1. Identify the risks your business faces
Here are the main types of risks to consider:
If you’ve conducted a risk analysis in prior years, beware: Current risk factors may be different due to changes in market conditions, business operations and technology. For example, if your business pivoted to more online orders or remote working arrangements during the pandemic, it may now be more exposed to cyberattacks than it previously was.
2. Establish a risk management strategy
Meet with managers from all functional lines of business — including sales and marketing, human resources, operations, procurement, IT, and finance and accounting — to discuss the risks that have been identified. The goal is to improve your team’s understanding of business threats and to brainstorm ways to manage those risks.
For example, if your company operates in an area prone to natural disasters, such as earthquakes or wildfires, you should have a disaster recovery plan in place. Review copies of the disaster recovery plan and ask when it was last updated.
In addition to asking for feedback about identified risks, encourage managers to share any additional risk factors and projections regarding the potential financial impact. Their frontline experience can be eye-opening, especially during these unprecedented times.
3. Review and update your strategy
Managing risk is a continuous process. After creating your initial risk mitigation strategy, your management team should meet periodically to review whether it’s working. If it isn’t, brainstorm ways to fortify it.
For example, if your company’s disaster recovery plan has been activated recently, ask your management team to assess its effectiveness. Then consider making changes based on that assessment.
While risk is part of operating a business, some organizations are more prepared to handle the unexpected than others. To ensure your company falls into the “more prepared” category, implement a stress test. We can help you assess current risks and develop a plan that’s right for you. Sam Brown, CPA, Inc., Troy, Ohio, www.sbcpaohio.com
In the COVID-19 era, many parents are hiring nannies and babysitters because their daycare centers and summer camps have closed. This may result in federal “nanny tax” obligations.
Keep in mind that the nanny tax may apply to all household workers, including housekeepers, babysitters, gardeners or others who aren’t independent contractors.
If you employ someone who’s subject to the nanny tax, you aren’t required to withhold federal income taxes from the individual’s pay. You only must withhold if the worker asks you to and you agree. (In that case, ask the nanny to fill out a Form W-4.) However, you may have other withholding and payment obligations.
Withholding FICA and FUTA
You must withhold and pay Social Security and Medicare taxes (FICA) if your nanny earns cash wages of $2,200 or more (excluding food and lodging) during 2020. If you reach the threshold, all of the wages (not just the excess) are subject to FICA.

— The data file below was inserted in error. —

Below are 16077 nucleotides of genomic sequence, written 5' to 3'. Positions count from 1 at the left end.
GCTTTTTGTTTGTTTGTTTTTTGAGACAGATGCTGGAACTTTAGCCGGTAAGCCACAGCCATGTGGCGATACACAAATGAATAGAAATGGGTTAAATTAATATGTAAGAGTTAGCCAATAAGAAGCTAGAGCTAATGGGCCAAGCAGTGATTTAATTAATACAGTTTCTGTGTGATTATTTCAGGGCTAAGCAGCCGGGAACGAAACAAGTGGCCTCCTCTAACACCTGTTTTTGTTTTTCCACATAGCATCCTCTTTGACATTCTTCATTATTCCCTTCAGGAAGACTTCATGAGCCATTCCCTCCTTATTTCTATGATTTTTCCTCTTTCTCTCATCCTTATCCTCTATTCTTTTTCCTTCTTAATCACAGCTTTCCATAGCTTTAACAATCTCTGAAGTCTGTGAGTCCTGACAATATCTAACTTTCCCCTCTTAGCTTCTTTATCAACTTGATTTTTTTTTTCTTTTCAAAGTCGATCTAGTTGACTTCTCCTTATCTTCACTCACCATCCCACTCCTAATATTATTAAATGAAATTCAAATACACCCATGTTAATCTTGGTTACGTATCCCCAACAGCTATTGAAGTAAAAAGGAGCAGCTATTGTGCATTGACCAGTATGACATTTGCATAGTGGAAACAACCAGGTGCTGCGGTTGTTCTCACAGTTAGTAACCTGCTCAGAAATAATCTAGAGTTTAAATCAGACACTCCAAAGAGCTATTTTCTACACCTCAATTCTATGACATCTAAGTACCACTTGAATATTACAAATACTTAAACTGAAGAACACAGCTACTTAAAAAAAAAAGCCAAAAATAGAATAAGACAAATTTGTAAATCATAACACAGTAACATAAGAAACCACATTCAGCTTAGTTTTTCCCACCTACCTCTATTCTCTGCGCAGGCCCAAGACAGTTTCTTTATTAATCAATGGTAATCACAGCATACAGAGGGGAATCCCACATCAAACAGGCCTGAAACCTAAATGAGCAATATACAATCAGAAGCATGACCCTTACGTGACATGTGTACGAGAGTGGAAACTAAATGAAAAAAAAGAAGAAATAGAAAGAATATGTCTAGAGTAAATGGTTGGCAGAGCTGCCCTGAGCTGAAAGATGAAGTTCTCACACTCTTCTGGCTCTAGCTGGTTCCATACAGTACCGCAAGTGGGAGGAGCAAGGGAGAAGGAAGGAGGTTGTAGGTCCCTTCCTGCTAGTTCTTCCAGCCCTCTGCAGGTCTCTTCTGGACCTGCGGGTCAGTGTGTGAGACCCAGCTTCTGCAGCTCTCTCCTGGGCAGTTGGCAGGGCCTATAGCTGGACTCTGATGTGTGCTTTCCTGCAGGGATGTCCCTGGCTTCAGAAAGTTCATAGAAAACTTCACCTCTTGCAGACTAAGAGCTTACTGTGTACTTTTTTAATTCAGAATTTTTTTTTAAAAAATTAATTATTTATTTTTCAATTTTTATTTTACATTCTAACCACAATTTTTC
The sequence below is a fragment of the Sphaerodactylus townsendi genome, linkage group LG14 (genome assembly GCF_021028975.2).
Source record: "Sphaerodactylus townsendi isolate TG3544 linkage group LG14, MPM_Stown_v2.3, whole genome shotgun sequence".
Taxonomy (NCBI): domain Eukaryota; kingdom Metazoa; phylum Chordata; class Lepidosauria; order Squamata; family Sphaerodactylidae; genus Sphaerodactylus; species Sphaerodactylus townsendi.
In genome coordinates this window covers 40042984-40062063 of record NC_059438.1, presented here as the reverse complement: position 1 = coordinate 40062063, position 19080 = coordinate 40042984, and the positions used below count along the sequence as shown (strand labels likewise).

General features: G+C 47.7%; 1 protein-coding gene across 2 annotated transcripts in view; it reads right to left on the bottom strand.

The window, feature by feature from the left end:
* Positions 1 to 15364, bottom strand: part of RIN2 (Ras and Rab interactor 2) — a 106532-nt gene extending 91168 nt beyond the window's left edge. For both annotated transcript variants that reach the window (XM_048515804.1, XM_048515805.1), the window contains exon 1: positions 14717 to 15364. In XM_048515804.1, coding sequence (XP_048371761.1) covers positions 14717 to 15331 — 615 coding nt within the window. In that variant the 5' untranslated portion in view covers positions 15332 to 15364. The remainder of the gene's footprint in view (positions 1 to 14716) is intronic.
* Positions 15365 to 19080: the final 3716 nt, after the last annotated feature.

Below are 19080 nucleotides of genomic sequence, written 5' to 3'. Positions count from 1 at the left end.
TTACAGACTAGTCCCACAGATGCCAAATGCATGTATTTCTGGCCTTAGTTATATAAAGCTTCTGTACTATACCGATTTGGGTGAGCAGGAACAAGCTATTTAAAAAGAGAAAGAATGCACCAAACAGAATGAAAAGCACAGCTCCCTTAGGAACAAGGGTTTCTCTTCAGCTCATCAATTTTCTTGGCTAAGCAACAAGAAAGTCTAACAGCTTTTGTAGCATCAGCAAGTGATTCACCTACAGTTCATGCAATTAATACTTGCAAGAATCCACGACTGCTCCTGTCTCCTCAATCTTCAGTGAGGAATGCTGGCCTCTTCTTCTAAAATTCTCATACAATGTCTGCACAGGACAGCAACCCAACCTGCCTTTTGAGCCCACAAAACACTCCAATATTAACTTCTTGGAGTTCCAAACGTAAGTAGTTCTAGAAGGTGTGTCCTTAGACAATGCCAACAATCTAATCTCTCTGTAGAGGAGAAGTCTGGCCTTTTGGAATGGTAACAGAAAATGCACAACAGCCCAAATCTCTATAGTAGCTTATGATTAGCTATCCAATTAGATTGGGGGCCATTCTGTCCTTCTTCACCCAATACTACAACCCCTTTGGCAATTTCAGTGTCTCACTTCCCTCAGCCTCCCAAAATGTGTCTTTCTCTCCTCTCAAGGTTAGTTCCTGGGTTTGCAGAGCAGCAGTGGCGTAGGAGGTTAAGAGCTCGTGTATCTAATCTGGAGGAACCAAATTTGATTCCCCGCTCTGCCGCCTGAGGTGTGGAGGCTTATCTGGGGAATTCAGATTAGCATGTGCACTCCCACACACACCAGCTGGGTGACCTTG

However, if your nanny is under 18 and childcare isn’t his or her principal occupation, you don’t have to withhold FICA taxes. Therefore, if your nanny is really a student/part-time babysitter, there’s no FICA tax liability.
Both employers and household workers have an obligation to pay FICA taxes. Employers are responsible for withholding the worker’s share of FICA and must pay a matching employer amount. FICA tax is divided between Social Security and Medicare. Social Security tax is 6.2% for the both the employer and the worker (12.4% total). Medicare tax is 1.45% each for both the employer and the worker (2.9% total).
If you prefer, you can pay your nanny’s share of Social Security and Medicare taxes, instead of withholding it from pay.
Note: It’s unclear how these taxes will be affected by the executive order that President Trump signed on August 8, which allows payroll taxes to be deferred from September 1 through December 31, 2020.
You also must pay federal unemployment (FUTA) tax if you pay $1,000 or more in cash wages (excluding food and lodging) to your worker in any calendar quarter of this year or last year. FUTA tax applies to the first $7,000 of wages. The maximum FUTA tax rate is 6%, but credits reduce it to 0.6% in most cases. FUTA tax is paid only by the employer.
Reporting and paying
You pay nanny tax by increasing your quarterly estimated tax payments or increasing withholding from your wages — rather than making an annual lump-sum payment.
You don’t have to file any employment tax returns, even if you’re required to withhold or pay tax (unless you own a business, see below). Instead, you report employment taxes on Schedule H of your tax return.
On your return, you include your employer identification number (EIN) when reporting employment taxes. The EIN isn’t the same as your Social Security number. If you need an EIN, you must file Form SS-4.
However, if you own a business as a sole proprietor, you must include the taxes for your nanny on the FICA and FUTA forms (940 and 941) that you file for your business. And you use the EIN from your sole proprietorship to report the taxes. You also must provide your nanny with a Form W-2.
Maintain careful tax records for each household employee. Keep them for at least four years from the later of the due date of the return or the date the tax was paid. Records include: employee name, address, Social Security number; employment dates; wages paid; withheld FICA or income taxes; FICA taxes paid by you for your worker; and copies of forms filed.
Contact us for help or with questions about how to comply with these requirements. Sam Brown, CPA, Inc., Troy, Ohio, www.sbcpaohio.com